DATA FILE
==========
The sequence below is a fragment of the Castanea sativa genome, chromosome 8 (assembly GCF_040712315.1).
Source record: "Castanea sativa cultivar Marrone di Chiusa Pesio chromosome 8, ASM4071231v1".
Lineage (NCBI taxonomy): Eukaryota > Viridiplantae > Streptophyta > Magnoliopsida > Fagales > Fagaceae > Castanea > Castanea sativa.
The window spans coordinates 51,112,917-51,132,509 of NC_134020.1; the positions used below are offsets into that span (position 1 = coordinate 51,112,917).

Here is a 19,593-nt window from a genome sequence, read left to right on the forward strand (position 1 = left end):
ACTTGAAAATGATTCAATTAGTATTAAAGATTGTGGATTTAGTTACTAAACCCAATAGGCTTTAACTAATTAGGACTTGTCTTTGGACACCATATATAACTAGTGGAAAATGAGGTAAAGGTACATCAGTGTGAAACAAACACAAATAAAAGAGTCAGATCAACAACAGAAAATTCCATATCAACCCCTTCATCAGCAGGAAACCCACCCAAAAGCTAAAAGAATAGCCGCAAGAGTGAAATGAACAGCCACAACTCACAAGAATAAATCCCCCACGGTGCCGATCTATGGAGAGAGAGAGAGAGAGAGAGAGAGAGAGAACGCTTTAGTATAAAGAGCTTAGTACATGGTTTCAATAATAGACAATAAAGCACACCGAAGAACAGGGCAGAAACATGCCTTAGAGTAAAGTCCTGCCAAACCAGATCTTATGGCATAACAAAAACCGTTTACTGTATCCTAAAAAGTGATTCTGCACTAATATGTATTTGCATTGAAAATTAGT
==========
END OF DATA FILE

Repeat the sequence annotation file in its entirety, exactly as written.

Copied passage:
The sequence below is a fragment of the Castanea sativa genome, chromosome 8 (assembly GCF_040712315.1).
Source record: "Castanea sativa cultivar Marrone di Chiusa Pesio chromosome 8, ASM4071231v1".
Lineage (NCBI taxonomy): Eukaryota > Viridiplantae > Streptophyta > Magnoliopsida > Fagales > Fagaceae > Castanea > Castanea sativa.
The window spans coordinates 51,112,917-51,132,509 of NC_134020.1; the positions used below are offsets into that span (position 1 = coordinate 51,112,917).

Here is a 19,593-nt window from a genome sequence, read left to right on the forward strand (position 1 = left end):
ACTTGAAAATGATTCAATTAGTATTAAAGATTGTGGATTTAGTTACTAAACCCAATAGGCTTTAACTAATTAGGACTTGTCTTTGGACACCATATATAACTAGTGGAAAATGAGGTAAAGGTACATCAGTGTGAAACAAACACAAATAAAAGAGTCAGATCAACAACAGAAAATTCCATATCAACCCCTTCATCAGCAGGAAACCCACCCAAAAGCTAAAAGAATAGCCGCAAGAGTGAAATGAACAGCCACAACTCACAAGAATAAATCCCCCACGGTGCCGATCTATGGAGAGAGAGAGAGAGAGAGAGAGAGAGAGAACGCTTTAGTATAAAGAGCTTAGTACATGGTTTCAATAATAGACAATAAAGCACACCGAAGAACAGGGCAGAAACATGCCTTAGAGTAAAGTCCTGCCAAACCAGATCTTATGGCATAACAAAAACCGTTTACTGTATCCTAAAAAGTGATTCTGCACTAATATGTATTTGCATTGAAAATTAGT